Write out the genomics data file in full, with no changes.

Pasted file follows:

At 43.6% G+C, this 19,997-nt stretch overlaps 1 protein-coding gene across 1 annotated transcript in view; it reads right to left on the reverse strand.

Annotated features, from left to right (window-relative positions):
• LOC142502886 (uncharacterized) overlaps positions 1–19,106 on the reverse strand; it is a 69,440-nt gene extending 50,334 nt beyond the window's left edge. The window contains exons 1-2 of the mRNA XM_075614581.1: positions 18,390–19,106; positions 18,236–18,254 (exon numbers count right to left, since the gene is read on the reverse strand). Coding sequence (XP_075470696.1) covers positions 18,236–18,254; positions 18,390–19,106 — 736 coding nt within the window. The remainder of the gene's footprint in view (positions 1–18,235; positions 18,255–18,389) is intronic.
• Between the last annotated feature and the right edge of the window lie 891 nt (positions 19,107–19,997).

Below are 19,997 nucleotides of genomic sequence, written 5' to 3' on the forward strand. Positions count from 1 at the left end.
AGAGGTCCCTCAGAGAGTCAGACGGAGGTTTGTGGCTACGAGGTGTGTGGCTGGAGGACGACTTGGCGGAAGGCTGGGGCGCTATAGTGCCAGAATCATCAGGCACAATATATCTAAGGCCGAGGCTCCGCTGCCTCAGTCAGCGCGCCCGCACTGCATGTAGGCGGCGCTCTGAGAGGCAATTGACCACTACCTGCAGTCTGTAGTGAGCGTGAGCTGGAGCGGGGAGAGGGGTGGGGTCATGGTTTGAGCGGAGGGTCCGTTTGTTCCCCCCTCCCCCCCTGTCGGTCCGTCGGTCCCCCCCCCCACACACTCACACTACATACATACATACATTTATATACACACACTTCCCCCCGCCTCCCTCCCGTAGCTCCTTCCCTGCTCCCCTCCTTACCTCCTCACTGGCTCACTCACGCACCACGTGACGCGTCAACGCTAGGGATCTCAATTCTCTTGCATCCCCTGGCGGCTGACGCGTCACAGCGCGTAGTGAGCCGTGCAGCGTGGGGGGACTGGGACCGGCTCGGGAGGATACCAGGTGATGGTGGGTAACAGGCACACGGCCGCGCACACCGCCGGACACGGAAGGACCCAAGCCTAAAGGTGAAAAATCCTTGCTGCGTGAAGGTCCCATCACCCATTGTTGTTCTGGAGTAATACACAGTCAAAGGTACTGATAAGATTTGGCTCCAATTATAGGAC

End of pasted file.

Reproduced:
At 43.6% G+C, this 19,997-nt stretch overlaps 1 protein-coding gene across 1 annotated transcript in view; it reads right to left on the reverse strand.

Annotated features, from left to right (window-relative positions):
• LOC142502886 (uncharacterized) overlaps positions 1–19,106 on the reverse strand; it is a 69,440-nt gene extending 50,334 nt beyond the window's left edge. The window contains exons 1-2 of the mRNA XM_075614581.1: positions 18,390–19,106; positions 18,236–18,254 (exon numbers count right to left, since the gene is read on the reverse strand). Coding sequence (XP_075470696.1) covers positions 18,236–18,254; positions 18,390–19,106 — 736 coding nt within the window. The remainder of the gene's footprint in view (positions 1–18,235; positions 18,255–18,389) is intronic.
• Between the last annotated feature and the right edge of the window lie 891 nt (positions 19,107–19,997).

Below are 19,997 nucleotides of genomic sequence, written 5' to 3' on the forward strand. Positions count from 1 at the left end.
AGAGGTCCCTCAGAGAGTCAGACGGAGGTTTGTGGCTACGAGGTGTGTGGCTGGAGGACGACTTGGCGGAAGGCTGGGGCGCTATAGTGCCAGAATCATCAGGCACAATATATCTAAGGCCGAGGCTCCGCTGCCTCAGTCAGCGCGCCCGCACTGCATGTAGGCGGCGCTCTGAGAGGCAATTGACCACTACCTGCAGTCTGTAGTGAGCGTGAGCTGGAGCGGGGAGAGGGGTGGGGTCATGGTTTGAGCGGAGGGTCCGTTTGTTCCCCCCTCCCCCCCTGTCGGTCCGTCGGTCCCCCCCCCCACACACTCACACTACATACATACATACATTTATATACACACACTTCCCCCCGCCTCCCTCCCGTAGCTCCTTCCCTGCTCCCCTCCTTACCTCCTCACTGGCTCACTCACGCACCACGTGACGCGTCAACGCTAGGGATCTCAATTCTCTTGCATCCCCTGGCGGCTGACGCGTCACAGCGCGTAGTGAGCCGTGCAGCGTGGGGGGACTGGGACCGGCTCGGGAGGATACCAGGTGATGGTGGGTAACAGGCACACGGCCGCGCACACCGCCGGACACGGAAGGACCCAAGCCTAAAGGTGAAAAATCCTTGCTGCGTGAAGGTCCCATCACCCATTGTTGTTCTGGAGTAATACACAGTCAAAGGTACTGATAAGATTTGGCTCCAATTATAGGAC